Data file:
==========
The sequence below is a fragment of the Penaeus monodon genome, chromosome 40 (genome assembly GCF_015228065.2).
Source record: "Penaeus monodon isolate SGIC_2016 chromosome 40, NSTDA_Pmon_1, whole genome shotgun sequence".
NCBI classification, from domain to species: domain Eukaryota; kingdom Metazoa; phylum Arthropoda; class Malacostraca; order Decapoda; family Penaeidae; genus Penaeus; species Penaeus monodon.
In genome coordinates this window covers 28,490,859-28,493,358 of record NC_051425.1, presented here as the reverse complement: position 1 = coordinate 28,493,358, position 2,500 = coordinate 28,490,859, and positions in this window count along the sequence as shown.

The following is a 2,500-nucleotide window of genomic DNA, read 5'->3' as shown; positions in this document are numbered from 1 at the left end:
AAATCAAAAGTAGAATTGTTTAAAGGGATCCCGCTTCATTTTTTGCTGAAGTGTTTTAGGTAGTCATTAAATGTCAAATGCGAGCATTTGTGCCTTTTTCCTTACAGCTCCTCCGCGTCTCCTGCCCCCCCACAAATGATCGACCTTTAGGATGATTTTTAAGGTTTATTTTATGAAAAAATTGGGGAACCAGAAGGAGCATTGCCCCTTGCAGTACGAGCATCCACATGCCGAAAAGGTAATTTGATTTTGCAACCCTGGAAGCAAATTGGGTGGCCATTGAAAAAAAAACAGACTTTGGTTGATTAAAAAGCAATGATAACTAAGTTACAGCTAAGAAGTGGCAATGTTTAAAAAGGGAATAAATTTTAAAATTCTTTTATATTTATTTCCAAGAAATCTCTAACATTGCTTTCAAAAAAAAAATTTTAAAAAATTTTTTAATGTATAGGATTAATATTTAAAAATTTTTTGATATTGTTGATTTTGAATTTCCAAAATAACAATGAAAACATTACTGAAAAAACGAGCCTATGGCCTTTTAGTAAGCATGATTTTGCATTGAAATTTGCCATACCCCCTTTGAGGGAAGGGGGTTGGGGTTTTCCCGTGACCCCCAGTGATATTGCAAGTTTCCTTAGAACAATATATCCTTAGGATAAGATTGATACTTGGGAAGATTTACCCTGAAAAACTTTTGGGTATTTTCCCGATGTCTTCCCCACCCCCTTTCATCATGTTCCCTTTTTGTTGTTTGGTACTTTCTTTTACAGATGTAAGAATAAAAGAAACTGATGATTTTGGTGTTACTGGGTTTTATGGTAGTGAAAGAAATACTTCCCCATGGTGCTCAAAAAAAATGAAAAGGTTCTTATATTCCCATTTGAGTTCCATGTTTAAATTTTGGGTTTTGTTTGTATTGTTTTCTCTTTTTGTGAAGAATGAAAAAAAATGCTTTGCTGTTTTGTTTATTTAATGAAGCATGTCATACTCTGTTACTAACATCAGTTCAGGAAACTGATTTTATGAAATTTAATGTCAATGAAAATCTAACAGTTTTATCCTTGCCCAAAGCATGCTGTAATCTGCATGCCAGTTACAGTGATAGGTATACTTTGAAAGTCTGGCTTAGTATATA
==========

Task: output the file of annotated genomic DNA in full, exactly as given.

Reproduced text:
The sequence below is a fragment of the Penaeus monodon genome, chromosome 40 (genome assembly GCF_015228065.2).
Source record: "Penaeus monodon isolate SGIC_2016 chromosome 40, NSTDA_Pmon_1, whole genome shotgun sequence".
NCBI classification, from domain to species: domain Eukaryota; kingdom Metazoa; phylum Arthropoda; class Malacostraca; order Decapoda; family Penaeidae; genus Penaeus; species Penaeus monodon.
In genome coordinates this window covers 28,490,859-28,493,358 of record NC_051425.1, presented here as the reverse complement: position 1 = coordinate 28,493,358, position 2,500 = coordinate 28,490,859, and positions in this window count along the sequence as shown.

The following is a 2,500-nucleotide window of genomic DNA, read 5'->3' as shown; positions in this document are numbered from 1 at the left end:
AAATCAAAAGTAGAATTGTTTAAAGGGATCCCGCTTCATTTTTTGCTGAAGTGTTTTAGGTAGTCATTAAATGTCAAATGCGAGCATTTGTGCCTTTTTCCTTACAGCTCCTCCGCGTCTCCTGCCCCCCCACAAATGATCGACCTTTAGGATGATTTTTAAGGTTTATTTTATGAAAAAATTGGGGAACCAGAAGGAGCATTGCCCCTTGCAGTACGAGCATCCACATGCCGAAAAGGTAATTTGATTTTGCAACCCTGGAAGCAAATTGGGTGGCCATTGAAAAAAAAACAGACTTTGGTTGATTAAAAAGCAATGATAACTAAGTTACAGCTAAGAAGTGGCAATGTTTAAAAAGGGAATAAATTTTAAAATTCTTTTATATTTATTTCCAAGAAATCTCTAACATTGCTTTCAAAAAAAAAATTTTAAAAAATTTTTTAATGTATAGGATTAATATTTAAAAATTTTTTGATATTGTTGATTTTGAATTTCCAAAATAACAATGAAAACATTACTGAAAAAACGAGCCTATGGCCTTTTAGTAAGCATGATTTTGCATTGAAATTTGCCATACCCCCTTTGAGGGAAGGGGGTTGGGGTTTTCCCGTGACCCCCAGTGATATTGCAAGTTTCCTTAGAACAATATATCCTTAGGATAAGATTGATACTTGGGAAGATTTACCCTGAAAAACTTTTGGGTATTTTCCCGATGTCTTCCCCACCCCCTTTCATCATGTTCCCTTTTTGTTGTTTGGTACTTTCTTTTACAGATGTAAGAATAAAAGAAACTGATGATTTTGGTGTTACTGGGTTTTATGGTAGTGAAAGAAATACTTCCCCATGGTGCTCAAAAAAAATGAAAAGGTTCTTATATTCCCATTTGAGTTCCATGTTTAAATTTTGGGTTTTGTTTGTATTGTTTTCTCTTTTTGTGAAGAATGAAAAAAAATGCTTTGCTGTTTTGTTTATTTAATGAAGCATGTCATACTCTGTTACTAACATCAGTTCAGGAAACTGATTTTATGAAATTTAATGTCAATGAAAATCTAACAGTTTTATCCTTGCCCAAAGCATGCTGTAATCTGCATGCCAGTTACAGTGATAGGTATACTTTGAAAGTCTGGCTTAGTATATA